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Two Years Into Job, Gov. Easley Reflects On Budget, Politics

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RALEIGH, N.C. — When the lottery died on the House floor last week, Gov. Easley's centerpiece to plug the budget gap also died. It also looked like his education plan would be gutted and a complaint was filed with the state bar. Despite it all, Gov. Easley said he is not worried about the ups and downs that come with the job.

During his tenure as governor, Easley put the challenge of getting a statewide education lottery to state lawmakers, but in the end, a majority of them said no.

"It's OK if you don't like the lottery, but finish the sentence. If you're against the lottery, tell me what you're for," Easley said.

After the loss of the lottery, Easley said he turned his focus to the people in North Carolina.

"I stay focused on the people out in the communities and in the rural areas. They don't know what's going on up here. They just hope somebody's watching out for them," he said. "As soon as I saw the lottery was not going to pass, probably midway through the debate, I started focusing on how do we fix the budget, so there are no cuts in the classroom because I guaranteed the public I wasn't going to cut anything in the classroom."

Easley admitted that he was frustrated with some members of the state Legislature.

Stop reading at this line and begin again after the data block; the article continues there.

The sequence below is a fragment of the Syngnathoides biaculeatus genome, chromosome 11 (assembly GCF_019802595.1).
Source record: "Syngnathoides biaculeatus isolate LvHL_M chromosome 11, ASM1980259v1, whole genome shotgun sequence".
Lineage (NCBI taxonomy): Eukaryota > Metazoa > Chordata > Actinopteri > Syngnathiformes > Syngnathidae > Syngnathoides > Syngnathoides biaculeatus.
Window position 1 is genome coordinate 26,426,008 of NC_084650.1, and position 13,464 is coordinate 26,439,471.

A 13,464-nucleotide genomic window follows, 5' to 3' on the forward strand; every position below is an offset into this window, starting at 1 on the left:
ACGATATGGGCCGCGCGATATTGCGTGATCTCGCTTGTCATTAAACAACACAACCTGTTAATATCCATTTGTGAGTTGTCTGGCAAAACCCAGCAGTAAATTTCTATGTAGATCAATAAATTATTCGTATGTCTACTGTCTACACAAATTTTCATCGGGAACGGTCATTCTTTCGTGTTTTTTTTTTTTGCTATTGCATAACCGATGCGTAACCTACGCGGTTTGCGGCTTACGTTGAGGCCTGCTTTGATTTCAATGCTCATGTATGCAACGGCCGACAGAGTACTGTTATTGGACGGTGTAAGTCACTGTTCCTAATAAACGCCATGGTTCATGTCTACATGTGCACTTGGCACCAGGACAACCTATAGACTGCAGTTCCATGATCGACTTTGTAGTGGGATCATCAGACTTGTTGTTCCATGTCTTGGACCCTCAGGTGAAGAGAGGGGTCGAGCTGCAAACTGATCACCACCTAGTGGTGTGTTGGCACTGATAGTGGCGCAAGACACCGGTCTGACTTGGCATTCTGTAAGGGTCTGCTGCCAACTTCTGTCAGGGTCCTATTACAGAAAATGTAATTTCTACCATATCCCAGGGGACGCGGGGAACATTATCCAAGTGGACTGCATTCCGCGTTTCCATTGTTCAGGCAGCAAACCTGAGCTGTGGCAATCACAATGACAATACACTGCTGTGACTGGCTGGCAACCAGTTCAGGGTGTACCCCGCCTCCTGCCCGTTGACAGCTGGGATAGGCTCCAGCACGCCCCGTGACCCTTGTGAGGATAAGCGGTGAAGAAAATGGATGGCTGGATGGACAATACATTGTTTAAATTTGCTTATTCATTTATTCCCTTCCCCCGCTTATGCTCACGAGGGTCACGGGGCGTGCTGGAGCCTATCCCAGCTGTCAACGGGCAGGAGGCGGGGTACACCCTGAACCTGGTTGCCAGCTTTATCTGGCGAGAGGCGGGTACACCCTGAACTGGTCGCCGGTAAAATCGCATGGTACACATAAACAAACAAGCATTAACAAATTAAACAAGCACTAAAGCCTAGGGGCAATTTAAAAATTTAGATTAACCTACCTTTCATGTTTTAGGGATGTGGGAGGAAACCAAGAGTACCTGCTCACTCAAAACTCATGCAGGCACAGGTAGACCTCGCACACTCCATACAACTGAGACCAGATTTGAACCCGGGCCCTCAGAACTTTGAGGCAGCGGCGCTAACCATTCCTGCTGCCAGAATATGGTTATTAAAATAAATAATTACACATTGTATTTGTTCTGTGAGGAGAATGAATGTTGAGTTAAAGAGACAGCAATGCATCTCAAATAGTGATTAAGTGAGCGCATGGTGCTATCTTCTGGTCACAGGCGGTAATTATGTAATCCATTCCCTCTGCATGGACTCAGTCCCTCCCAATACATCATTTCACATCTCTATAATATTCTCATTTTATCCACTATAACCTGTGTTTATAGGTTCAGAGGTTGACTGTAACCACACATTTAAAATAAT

"There are many of them sitting on the sidelines and not participating in the debate," he said. "We also have a lot of them showing a lot of courage and committed to taking North Carolina forward even in the biggest recession we've had since the Great Depression."

Easley is almost mid-way in his 4-year term and does not appear to take the ups and downs personally.

"You don't worry about poll numbers. The numbers you have to worry about are how many kids are in the classrooms of the state, how many people do we have in the unemployment lines and how many seniors are not getting their prescription drug medications. Those are the problems I try to solve and as long as I get those solved, I feel pretty good at the end of the day."

With the lottery defeat and the budget crisis, Easley's approval rating has slipped.

In a recent Mason-Dixon poll, only 40 percent of those polled give Easley high marks while 56 percent dissapove of the way he's handling the job. Four percent were undecided.

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David Crabtree, Reporter
Jay Jennings, Photographer
Kamal Wallace, Web Editor

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